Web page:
California trial lawyers have signaled their intention to once again attack the Medical Injury Compensation Reform Act of 1975 (MICRA) in this legislative session.  MICRA is considered the national gold standard among tort reform law, dramatically reducing the cost of malpractice coverage in California to provide greater access to care.  Trial lawyers threaten to once again argue that MICRA’s $250,000 cap on “pain and suffering” damages should be increased because it remains unchanged since 1975 and it limits injured patients’ access to the courts.  In the Legislature’s last debate over this issue, the trial lawyers sought to increase the cap to $1 million and establish an annual cost-of-living increase. 

The CMA was joined in opposition to this attack by health care safety-net organizations throughout California – self-insured counties and county health systems, the UC Health system, community clinics, Planned Parenthood, emergency care organizations, and many others – who pointed out the societal imperative to moderate awards for “emotional loss” in favor of preserving scarce health care dollars for patient care.  Assertions that patients are being denied access to the courts were also debunked.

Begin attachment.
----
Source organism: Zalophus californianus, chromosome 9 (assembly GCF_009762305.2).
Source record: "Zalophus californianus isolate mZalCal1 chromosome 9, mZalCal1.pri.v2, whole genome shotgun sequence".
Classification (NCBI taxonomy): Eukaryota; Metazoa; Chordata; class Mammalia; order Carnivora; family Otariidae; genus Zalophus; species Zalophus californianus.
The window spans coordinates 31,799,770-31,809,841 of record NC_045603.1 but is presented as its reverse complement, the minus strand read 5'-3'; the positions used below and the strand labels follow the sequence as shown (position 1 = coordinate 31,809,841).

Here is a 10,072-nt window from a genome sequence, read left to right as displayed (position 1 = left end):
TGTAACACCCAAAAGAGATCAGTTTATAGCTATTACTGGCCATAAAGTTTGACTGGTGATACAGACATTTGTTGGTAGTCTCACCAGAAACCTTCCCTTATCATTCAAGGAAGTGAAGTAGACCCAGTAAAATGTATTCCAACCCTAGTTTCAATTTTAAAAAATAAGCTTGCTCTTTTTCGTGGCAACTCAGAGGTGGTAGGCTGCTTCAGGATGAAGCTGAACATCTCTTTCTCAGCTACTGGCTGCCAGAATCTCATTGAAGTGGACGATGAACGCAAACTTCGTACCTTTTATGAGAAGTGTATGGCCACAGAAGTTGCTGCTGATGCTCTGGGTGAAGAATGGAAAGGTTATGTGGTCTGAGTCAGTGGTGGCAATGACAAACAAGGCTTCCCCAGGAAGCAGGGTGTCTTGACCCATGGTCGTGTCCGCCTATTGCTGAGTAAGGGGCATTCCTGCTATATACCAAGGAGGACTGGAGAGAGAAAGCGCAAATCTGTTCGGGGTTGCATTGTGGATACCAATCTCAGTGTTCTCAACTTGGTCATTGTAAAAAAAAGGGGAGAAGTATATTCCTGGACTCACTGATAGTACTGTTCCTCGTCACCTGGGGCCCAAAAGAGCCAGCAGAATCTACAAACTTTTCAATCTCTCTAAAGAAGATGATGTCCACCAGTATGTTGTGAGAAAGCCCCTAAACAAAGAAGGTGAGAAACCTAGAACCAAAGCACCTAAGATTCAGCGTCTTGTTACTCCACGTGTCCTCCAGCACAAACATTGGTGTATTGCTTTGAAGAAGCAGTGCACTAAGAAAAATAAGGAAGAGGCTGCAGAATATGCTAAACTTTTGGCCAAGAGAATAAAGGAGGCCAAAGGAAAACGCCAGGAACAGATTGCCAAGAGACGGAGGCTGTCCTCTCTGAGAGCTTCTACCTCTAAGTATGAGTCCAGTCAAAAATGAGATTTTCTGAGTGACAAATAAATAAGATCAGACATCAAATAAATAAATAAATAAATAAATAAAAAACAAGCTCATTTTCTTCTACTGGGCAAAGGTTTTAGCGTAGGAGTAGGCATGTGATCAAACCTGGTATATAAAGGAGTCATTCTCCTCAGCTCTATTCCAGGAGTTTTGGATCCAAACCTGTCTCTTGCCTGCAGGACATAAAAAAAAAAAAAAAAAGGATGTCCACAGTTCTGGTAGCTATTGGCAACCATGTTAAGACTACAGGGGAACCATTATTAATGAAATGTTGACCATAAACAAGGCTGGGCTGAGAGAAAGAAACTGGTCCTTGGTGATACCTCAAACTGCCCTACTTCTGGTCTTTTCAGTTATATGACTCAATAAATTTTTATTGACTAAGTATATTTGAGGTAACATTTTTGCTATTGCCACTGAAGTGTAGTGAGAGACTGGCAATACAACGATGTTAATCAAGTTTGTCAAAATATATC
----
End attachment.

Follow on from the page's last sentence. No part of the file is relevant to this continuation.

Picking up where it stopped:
The CMA is responding to trial lawyer propaganda with information that educates legislators about the merits of MICRA as good public policy, and is preparing for a legislative battle if that becomes necessary.  If a battle ensues, the ACCMA and CMA will call on the membership to support this effort.